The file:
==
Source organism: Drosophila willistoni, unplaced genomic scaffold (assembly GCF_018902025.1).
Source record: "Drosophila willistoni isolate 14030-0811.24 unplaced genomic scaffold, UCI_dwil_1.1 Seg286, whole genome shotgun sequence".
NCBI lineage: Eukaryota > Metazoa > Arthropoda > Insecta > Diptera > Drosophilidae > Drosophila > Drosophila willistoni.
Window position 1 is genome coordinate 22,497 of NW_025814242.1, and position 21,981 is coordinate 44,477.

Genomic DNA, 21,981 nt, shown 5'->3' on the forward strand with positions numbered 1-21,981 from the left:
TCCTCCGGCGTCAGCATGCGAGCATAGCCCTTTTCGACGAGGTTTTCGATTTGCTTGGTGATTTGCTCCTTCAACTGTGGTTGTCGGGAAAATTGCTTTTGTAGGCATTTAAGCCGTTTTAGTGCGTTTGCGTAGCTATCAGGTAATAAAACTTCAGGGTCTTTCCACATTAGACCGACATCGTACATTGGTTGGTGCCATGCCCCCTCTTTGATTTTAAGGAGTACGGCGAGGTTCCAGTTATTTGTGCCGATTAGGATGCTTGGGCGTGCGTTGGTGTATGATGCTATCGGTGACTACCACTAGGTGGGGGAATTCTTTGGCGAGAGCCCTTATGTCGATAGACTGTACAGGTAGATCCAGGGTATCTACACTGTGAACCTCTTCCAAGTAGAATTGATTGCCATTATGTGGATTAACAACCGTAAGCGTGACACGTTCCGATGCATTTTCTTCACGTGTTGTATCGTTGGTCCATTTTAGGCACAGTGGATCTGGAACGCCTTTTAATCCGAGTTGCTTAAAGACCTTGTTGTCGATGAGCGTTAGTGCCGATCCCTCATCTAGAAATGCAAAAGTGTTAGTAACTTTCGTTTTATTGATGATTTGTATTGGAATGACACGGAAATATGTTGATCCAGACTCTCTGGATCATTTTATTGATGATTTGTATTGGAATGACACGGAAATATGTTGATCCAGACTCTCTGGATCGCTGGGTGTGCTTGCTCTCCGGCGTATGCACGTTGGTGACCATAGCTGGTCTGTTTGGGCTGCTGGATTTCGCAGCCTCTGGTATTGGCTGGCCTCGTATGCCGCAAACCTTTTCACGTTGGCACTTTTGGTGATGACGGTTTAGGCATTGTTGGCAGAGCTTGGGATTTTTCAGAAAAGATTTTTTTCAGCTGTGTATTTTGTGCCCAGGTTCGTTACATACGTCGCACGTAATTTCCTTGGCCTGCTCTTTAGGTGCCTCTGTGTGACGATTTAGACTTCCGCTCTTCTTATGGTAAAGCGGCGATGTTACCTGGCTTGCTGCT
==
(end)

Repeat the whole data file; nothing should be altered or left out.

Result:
Source organism: Drosophila willistoni, unplaced genomic scaffold (assembly GCF_018902025.1).
Source record: "Drosophila willistoni isolate 14030-0811.24 unplaced genomic scaffold, UCI_dwil_1.1 Seg286, whole genome shotgun sequence".
NCBI lineage: Eukaryota > Metazoa > Arthropoda > Insecta > Diptera > Drosophilidae > Drosophila > Drosophila willistoni.
Window position 1 is genome coordinate 22,497 of NW_025814242.1, and position 21,981 is coordinate 44,477.

Genomic DNA, 21,981 nt, shown 5'->3' on the forward strand with positions numbered 1-21,981 from the left:
TCCTCCGGCGTCAGCATGCGAGCATAGCCCTTTTCGACGAGGTTTTCGATTTGCTTGGTGATTTGCTCCTTCAACTGTGGTTGTCGGGAAAATTGCTTTTGTAGGCATTTAAGCCGTTTTAGTGCGTTTGCGTAGCTATCAGGTAATAAAACTTCAGGGTCTTTCCACATTAGACCGACATCGTACATTGGTTGGTGCCATGCCCCCTCTTTGATTTTAAGGAGTACGGCGAGGTTCCAGTTATTTGTGCCGATTAGGATGCTTGGGCGTGCGTTGGTGTATGATGCTATCGGTGACTACCACTAGGTGGGGGAATTCTTTGGCGAGAGCCCTTATGTCGATAGACTGTACAGGTAGATCCAGGGTATCTACACTGTGAACCTCTTCCAAGTAGAATTGATTGCCATTATGTGGATTAACAACCGTAAGCGTGACACGTTCCGATGCATTTTCTTCACGTGTTGTATCGTTGGTCCATTTTAGGCACAGTGGATCTGGAACGCCTTTTAATCCGAGTTGCTTAAAGACCTTGTTGTCGATGAGCGTTAGTGCCGATCCCTCATCTAGAAATGCAAAAGTGTTAGTAACTTTCGTTTTATTGATGATTTGTATTGGAATGACACGGAAATATGTTGATCCAGACTCTCTGGATCATTTTATTGATGATTTGTATTGGAATGACACGGAAATATGTTGATCCAGACTCTCTGGATCGCTGGGTGTGCTTGCTCTCCGGCGTATGCACGTTGGTGACCATAGCTGGTCTGTTTGGGCTGCTGGATTTCGCAGCCTCTGGTATTGGCTGGCCTCGTATGCCGCAAACCTTTTCACGTTGGCACTTTTGGTGATGACGGTTTAGGCATTGTTGGCAGAGCTTGGGATTTTTCAGAAAAGATTTTTTTCAGCTGTGTATTTTGTGCCCAGGTTCGTTACATACGTCGCACGTAATTTCCTTGGCCTGCTCTTTAGGTGCCTCTGTGTGACGATTTAGACTTCCGCTCTTCTTATGGTAAAGCGGCGATGTTACCTGGCTTGCTGCT